This paper explores the blurring boundaries between local journalism, strategic and marketing communications and civic information. The study at hand produces new knowledge regarding the conceptions and practices that are emerging in the middle ground between local journalism and communications. The data consist of 10 thematic in-depth interviews with writers, owners and other key personnel from Finnish local communications operations applying journalistic practices in their content production, conceptualised here as interloper media practitioners. By applying the concept of boundary work, the study sheds light on the discursive contest over the forms and vocabulary of journalism and news media. The study also explores the ethical guidelines interloper media apply and how their representatives reflect on their ethical code of practice. The results are condensed into five rationales the practitioners use to justify the legitimacy of the interloper media outlets and the use of journalistic methods in strategic or commercial communications and civic information. The practitioners experience the boundaries between journalism and various types of communications as blurring. They borrow and apply journalistic styles and ethical guidelines selectively to lend their media attractivity and credibility. They face ethical conflicts in their work particularly regarding their relationship to power holders and decision-makers. Yet a culture of profound ethical reflection is markedly absent from their accounts.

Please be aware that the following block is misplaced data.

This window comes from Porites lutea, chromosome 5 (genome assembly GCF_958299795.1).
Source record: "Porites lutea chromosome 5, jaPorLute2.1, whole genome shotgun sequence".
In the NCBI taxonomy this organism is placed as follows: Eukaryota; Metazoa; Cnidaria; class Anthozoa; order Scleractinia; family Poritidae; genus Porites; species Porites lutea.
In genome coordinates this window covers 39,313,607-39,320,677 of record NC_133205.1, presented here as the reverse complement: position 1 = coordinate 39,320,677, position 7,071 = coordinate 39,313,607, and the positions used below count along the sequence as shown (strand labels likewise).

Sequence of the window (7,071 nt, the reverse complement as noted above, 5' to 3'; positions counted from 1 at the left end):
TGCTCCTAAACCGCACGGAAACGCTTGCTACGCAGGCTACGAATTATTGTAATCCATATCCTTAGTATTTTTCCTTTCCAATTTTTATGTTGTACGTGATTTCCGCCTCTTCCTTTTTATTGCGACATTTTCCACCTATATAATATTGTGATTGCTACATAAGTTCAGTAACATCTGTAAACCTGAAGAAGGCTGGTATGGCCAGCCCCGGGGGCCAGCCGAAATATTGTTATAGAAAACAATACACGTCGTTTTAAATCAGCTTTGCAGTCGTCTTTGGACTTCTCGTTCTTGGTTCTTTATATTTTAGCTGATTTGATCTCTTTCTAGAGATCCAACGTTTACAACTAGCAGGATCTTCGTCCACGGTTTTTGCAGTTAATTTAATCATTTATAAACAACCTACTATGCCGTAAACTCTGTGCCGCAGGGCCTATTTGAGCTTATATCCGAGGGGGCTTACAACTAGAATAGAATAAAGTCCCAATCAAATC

- Jufo-taso 3
!!ASJC Scopus subject areas
- Arts and Humanities (miscellaneous)